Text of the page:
[They refer] Palestinian resistance to the state of Israel as an example of ethnic studies in action. The removal of those references from the state’s revised curriculum, and the addition of lessons about anti-Semitism, is seen by the advocates as emblematic of the way white power structures erase the histories of those they oppress. … [They expect] an anti-Israel Boycott, Divestment, and Sanctions lesson to be included in the Liberated materials that the group is developing.

[Guadalupe Carrasco] Cardona is a longtime public school teacher and a veteran of California’s ethnic studies skirmishes, having been fired from a teaching position three years ago after some parents found out she was a member of a Marxist organization [Union del Barrio] that advocates political revolution, emulates Cuba’s Fidel Castro and Venezuela’s Hugo Chavez, and vows “to crush all forms of oppression and reactionary tendencies”.

She was fired for that – then! But would she be now, in the Biden era? Almost certainly not.

Rejecting the state’s assimilationist bent, Cardona suggested that ethnic studies has a totally different focus than the current equity push to get people of color into middle management positions.

“They just want little youth to want this little piece of this American pie because that’s what they think social justice is: put black, brown, indigenous bodies in college, put them into these corporate positions and have them do the same old thing that this country does,” she said in a May podcast. “And we’re saying, No, there’s something wrong with this system. We want black, brown, and indigenous bodies in universities to learn about it and to transform and to end all of this oppression, not to continue the roles of the oppressor.”

Another flashpoint in the 2019 model curriculum was the exclusive focus on people of color, with no mention of European ethnicities that were subject to discrimination and genocide. The experiences of European groups, including Jews and Armenians, deserve to be studied, the advocates say, but they have no connection to the ethnic studies movement, whose true focus is the worldview and struggle of people of color against white supremacy. …

According to one of several definitions of “race” provided, American society comprises two opposing racial factions: “In the United States today, races very broadly break down as people of color (POC) and white people.” …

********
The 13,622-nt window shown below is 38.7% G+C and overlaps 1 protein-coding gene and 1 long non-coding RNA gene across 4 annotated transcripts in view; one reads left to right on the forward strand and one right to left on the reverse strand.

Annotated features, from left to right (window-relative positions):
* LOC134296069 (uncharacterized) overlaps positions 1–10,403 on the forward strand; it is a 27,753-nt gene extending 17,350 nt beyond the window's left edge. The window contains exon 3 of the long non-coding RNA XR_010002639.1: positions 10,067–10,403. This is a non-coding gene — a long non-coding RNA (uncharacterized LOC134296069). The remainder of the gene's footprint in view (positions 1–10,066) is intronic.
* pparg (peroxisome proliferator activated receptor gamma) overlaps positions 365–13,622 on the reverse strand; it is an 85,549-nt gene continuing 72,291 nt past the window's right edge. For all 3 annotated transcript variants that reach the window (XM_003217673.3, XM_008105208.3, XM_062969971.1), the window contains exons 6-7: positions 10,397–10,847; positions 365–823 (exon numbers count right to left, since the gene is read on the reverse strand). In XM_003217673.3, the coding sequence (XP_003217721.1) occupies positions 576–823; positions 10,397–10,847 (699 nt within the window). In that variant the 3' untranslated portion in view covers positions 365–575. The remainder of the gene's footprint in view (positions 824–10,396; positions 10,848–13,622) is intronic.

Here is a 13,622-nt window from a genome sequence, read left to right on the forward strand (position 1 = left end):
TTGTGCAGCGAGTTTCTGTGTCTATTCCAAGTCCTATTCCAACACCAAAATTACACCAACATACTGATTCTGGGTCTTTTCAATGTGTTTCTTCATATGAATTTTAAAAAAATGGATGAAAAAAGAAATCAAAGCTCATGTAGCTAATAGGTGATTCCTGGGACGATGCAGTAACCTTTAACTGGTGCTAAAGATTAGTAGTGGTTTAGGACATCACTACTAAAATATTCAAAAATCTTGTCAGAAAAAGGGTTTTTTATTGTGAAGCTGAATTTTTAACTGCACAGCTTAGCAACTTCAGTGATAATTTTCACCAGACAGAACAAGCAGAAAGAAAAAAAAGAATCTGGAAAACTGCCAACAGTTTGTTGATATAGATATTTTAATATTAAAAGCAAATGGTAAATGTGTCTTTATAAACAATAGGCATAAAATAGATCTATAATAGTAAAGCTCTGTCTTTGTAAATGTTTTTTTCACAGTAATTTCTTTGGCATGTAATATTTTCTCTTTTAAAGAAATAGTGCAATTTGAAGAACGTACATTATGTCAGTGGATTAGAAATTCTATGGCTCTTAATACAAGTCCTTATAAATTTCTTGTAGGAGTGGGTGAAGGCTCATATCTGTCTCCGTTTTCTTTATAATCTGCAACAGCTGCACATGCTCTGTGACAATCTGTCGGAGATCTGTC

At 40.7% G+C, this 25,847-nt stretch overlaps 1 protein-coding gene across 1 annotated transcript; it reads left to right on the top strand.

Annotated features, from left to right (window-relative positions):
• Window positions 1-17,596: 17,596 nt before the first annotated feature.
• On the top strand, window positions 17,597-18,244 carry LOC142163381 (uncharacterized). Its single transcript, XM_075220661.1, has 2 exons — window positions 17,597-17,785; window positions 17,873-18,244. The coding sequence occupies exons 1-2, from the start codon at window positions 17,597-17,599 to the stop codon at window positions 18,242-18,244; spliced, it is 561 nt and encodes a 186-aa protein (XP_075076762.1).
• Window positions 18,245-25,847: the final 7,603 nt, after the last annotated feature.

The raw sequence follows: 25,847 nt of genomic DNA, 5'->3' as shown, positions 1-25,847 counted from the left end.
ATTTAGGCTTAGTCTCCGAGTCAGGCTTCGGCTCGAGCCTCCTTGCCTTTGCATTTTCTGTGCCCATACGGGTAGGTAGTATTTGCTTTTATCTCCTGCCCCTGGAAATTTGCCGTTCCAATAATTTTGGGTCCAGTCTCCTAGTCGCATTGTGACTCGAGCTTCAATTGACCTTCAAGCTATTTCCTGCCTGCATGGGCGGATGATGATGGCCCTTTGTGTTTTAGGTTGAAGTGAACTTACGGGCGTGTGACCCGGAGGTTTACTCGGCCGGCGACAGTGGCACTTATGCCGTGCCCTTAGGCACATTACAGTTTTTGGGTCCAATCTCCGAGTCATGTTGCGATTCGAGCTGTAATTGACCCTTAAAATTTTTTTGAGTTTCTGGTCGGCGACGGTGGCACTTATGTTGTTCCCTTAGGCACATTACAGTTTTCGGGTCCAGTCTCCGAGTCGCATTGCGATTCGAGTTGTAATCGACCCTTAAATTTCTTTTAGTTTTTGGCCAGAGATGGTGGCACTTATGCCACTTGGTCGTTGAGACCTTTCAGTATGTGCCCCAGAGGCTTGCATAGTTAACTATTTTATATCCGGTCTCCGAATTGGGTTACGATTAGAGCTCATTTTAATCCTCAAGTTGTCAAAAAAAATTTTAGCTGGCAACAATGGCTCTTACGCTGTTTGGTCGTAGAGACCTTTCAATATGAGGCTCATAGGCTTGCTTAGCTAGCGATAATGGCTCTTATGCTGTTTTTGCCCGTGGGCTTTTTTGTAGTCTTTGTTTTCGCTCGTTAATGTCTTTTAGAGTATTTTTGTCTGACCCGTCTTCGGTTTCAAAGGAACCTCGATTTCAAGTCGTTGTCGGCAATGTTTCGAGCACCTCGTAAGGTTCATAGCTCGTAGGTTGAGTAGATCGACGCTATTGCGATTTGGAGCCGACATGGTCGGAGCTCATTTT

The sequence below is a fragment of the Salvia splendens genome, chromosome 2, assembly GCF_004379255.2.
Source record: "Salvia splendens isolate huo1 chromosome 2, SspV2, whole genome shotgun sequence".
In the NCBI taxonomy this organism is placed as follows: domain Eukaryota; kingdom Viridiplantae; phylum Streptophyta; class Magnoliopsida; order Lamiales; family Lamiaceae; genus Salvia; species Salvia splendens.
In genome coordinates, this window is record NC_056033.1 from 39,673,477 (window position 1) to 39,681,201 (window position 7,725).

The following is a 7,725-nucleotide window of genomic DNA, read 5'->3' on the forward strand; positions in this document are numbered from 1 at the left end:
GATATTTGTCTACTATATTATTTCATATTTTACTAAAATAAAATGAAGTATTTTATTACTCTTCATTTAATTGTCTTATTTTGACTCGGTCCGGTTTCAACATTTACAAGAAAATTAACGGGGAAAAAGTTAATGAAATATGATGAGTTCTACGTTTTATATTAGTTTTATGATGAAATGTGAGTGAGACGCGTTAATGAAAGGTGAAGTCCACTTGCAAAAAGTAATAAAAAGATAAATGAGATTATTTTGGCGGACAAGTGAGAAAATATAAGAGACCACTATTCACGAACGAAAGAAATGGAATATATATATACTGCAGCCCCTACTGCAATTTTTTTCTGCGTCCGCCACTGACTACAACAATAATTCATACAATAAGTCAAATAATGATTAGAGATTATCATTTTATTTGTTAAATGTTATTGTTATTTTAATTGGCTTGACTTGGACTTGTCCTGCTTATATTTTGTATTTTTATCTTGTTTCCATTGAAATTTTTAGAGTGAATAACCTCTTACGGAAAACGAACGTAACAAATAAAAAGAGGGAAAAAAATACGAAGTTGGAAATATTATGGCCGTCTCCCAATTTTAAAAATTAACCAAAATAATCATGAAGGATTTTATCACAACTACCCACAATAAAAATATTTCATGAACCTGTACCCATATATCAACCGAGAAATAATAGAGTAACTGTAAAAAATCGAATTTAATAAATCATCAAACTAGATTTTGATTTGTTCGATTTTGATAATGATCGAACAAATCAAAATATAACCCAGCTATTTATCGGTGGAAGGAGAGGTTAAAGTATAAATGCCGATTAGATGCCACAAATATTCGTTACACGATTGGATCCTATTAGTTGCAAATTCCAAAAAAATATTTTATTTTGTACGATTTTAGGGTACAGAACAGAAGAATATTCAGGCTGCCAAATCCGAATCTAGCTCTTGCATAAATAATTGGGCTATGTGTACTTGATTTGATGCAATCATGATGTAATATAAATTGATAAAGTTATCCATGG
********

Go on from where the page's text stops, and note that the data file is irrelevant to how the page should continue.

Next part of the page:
It is assumed by many in the field that California’s standards could serve as a national model for years to come.

California’s push to make a semester-long ethnic studies class a graduation requirement for all of its 1.74 million high school students in 1,322 high schools would be an exponential expansion for a course taught to 20,500 students in 314 high schools during the 2018-19 academic year.

Ethnic studies advocates … see encouraging signs in President Biden’s choice of education secretary, Miguel Cardona, considered a champion of the cause who will be well-positioned to put federal muscle behind it. As Connecticut’s commissioner of education last year, Cardona oversaw that state’s adoption of a requirement that all high schools offer courses in African American, Black, Puerto Rican, and Latino studies. …

Some warn that the ethnic studies curriculum amounts to political indoctrination, violates state anti-discrimination policy, and at times borders on child abuse.

These critics are concerned that kids won’t be required to just study the material, take a multiple-choice test, write a paper and move on; they may be required to espouse progressive politics as a condition of passing the class and graduating from high school.

It’s a totalitarian worldview that is every bit as much a faith community as any religion,” said Tammi Rossman-Benjamin, director of AMCHA Initiative, an anti-Semitism watchdog group in Santa Cruz, California. “In a public school, it really is the imposition of a state religion,” she said. “This kind of proselytizing has no place in public schools.” …

Students are taught to see themselves not as individuals but through their identity. And after they start seeing themselves through the prism of race, gender, and other intersectional modes of power and oppression, they are taught that their identity is exposed and vulnerable to malevolent external forces.

And what follows from that? Tolerance? Peace and loving kindness?

Or an attempt at the genocide of Whites on the continent of America?